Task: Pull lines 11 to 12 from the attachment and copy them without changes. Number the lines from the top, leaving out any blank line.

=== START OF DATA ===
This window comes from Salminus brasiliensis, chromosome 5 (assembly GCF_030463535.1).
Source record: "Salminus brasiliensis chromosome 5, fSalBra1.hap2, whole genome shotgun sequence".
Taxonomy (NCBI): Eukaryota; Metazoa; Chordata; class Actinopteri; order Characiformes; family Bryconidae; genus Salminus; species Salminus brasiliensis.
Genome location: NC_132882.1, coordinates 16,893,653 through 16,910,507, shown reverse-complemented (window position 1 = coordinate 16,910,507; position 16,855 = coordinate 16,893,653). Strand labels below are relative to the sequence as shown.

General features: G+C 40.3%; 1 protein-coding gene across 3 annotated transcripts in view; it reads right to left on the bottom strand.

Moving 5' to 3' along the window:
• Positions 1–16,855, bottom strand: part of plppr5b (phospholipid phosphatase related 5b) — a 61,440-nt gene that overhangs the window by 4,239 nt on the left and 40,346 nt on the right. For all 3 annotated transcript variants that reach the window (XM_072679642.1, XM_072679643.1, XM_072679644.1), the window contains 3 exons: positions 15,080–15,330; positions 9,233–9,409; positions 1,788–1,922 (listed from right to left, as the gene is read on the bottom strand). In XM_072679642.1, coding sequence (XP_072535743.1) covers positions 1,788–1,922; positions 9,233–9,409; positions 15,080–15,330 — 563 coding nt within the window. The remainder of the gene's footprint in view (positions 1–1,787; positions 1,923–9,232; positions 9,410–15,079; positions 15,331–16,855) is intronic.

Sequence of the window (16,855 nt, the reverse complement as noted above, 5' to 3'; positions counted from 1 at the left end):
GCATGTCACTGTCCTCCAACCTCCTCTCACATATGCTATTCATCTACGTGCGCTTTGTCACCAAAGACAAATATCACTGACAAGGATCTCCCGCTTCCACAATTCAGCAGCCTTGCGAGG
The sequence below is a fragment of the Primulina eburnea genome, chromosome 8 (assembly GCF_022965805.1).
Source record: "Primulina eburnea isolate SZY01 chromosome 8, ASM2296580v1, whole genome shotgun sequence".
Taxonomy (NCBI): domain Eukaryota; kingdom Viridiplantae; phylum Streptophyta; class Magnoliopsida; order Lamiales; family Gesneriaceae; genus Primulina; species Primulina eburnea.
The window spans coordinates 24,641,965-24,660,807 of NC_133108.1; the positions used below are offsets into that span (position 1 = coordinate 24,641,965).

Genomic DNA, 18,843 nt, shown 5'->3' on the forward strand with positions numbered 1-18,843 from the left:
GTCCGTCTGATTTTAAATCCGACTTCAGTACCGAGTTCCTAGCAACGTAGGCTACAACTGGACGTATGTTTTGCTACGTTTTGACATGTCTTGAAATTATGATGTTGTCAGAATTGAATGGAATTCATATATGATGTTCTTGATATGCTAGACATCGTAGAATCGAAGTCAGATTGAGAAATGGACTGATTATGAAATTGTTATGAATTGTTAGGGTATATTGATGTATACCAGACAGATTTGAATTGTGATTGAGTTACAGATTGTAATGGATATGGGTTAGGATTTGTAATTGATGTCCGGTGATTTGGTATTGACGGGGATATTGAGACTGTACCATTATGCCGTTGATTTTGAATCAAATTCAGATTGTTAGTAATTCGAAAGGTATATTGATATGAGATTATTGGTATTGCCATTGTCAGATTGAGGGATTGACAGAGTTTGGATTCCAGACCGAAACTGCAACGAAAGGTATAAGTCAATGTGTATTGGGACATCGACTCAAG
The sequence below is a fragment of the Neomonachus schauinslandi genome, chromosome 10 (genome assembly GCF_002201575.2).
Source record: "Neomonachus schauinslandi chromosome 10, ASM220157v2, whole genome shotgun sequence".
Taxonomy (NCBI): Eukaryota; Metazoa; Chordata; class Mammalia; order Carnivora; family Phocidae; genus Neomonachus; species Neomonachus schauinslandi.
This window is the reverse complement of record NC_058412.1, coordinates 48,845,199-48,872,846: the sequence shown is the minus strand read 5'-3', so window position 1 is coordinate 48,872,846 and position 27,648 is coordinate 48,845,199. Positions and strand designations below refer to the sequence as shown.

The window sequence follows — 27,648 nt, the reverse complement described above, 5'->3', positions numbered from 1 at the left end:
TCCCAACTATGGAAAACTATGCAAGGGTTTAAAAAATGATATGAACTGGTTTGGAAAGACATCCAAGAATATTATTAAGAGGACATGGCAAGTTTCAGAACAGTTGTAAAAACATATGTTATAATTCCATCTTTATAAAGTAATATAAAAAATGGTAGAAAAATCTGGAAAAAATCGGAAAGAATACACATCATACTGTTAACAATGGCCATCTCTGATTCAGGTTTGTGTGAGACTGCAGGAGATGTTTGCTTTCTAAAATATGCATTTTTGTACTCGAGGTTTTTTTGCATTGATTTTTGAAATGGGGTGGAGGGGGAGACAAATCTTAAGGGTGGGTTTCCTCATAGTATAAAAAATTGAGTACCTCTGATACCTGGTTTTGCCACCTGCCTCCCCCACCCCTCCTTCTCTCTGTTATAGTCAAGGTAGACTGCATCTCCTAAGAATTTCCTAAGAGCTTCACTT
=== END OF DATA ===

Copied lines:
Source record: "Primulina eburnea isolate SZY01 chromosome 8, ASM2296580v1, whole genome shotgun sequence".
Taxonomy (NCBI): domain Eukaryota; kingdom Viridiplantae; phylum Streptophyta; class Magnoliopsida; order Lamiales; family Gesneriaceae; genus Primulina; species Primulina eburnea.